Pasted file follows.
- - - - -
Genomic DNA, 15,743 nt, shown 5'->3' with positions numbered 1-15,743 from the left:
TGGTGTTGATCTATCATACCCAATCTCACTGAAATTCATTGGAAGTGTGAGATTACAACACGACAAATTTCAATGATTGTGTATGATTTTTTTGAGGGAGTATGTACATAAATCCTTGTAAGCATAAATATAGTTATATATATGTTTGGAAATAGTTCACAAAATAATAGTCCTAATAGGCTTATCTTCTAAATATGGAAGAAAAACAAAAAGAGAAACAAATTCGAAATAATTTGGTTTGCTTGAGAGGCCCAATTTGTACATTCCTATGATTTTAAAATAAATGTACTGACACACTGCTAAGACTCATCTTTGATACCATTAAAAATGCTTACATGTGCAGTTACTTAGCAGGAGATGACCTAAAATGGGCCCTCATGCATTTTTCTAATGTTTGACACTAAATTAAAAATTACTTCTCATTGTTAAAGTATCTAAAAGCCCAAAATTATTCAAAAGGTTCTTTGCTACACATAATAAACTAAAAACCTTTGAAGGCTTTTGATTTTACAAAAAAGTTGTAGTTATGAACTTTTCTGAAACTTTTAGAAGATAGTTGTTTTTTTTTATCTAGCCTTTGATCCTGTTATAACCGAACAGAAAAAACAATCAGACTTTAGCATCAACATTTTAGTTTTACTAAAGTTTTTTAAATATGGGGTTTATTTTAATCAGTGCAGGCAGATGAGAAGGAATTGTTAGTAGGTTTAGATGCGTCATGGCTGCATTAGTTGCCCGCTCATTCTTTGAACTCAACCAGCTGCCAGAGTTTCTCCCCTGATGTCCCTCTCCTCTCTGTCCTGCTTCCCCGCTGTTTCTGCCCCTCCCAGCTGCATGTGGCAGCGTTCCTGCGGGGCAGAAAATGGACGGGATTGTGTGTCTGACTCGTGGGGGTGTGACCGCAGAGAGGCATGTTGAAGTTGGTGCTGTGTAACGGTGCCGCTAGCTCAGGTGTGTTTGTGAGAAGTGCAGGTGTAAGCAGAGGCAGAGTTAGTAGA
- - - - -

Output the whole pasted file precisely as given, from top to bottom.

Genomic DNA, 15,743 nt, shown 5'->3' with positions numbered 1-15,743 from the left:
TGGTGTTGATCTATCATACCCAATCTCACTGAAATTCATTGGAAGTGTGAGATTACAACACGACAAATTTCAATGATTGTGTATGATTTTTTTGAGGGAGTATGTACATAAATCCTTGTAAGCATAAATATAGTTATATATATGTTTGGAAATAGTTCACAAAATAATAGTCCTAATAGGCTTATCTTCTAAATATGGAAGAAAAACAAAAAGAGAAACAAATTCGAAATAATTTGGTTTGCTTGAGAGGCCCAATTTGTACATTCCTATGATTTTAAAATAAATGTACTGACACACTGCTAAGACTCATCTTTGATACCATTAAAAATGCTTACATGTGCAGTTACTTAGCAGGAGATGACCTAAAATGGGCCCTCATGCATTTTTCTAATGTTTGACACTAAATTAAAAATTACTTCTCATTGTTAAAGTATCTAAAAGCCCAAAATTATTCAAAAGGTTCTTTGCTACACATAATAAACTAAAAACCTTTGAAGGCTTTTGATTTTACAAAAAAGTTGTAGTTATGAACTTTTCTGAAACTTTTAGAAGATAGTTGTTTTTTTTTATCTAGCCTTTGATCCTGTTATAACCGAACAGAAAAAACAATCAGACTTTAGCATCAACATTTTAGTTTTACTAAAGTTTTTTAAATATGGGGTTTATTTTAATCAGTGCAGGCAGATGAGAAGGAATTGTTAGTAGGTTTAGATGCGTCATGGCTGCATTAGTTGCCCGCTCATTCTTTGAACTCAACCAGCTGCCAGAGTTTCTCCCCTGATGTCCCTCTCCTCTCTGTCCTGCTTCCCCGCTGTTTCTGCCCCTCCCAGCTGCATGTGGCAGCGTTCCTGCGGGGCAGAAAATGGACGGGATTGTGTGTCTGACTCGTGGGGGTGTGACCGCAGAGAGGCATGTTGAAGTTGGTGCTGTGTAACGGTGCCGCTAGCTCAGGTGTGTTTGTGAGAAGTGCAGGTGTAAGCAGAGGCAGAGTTAGTAGA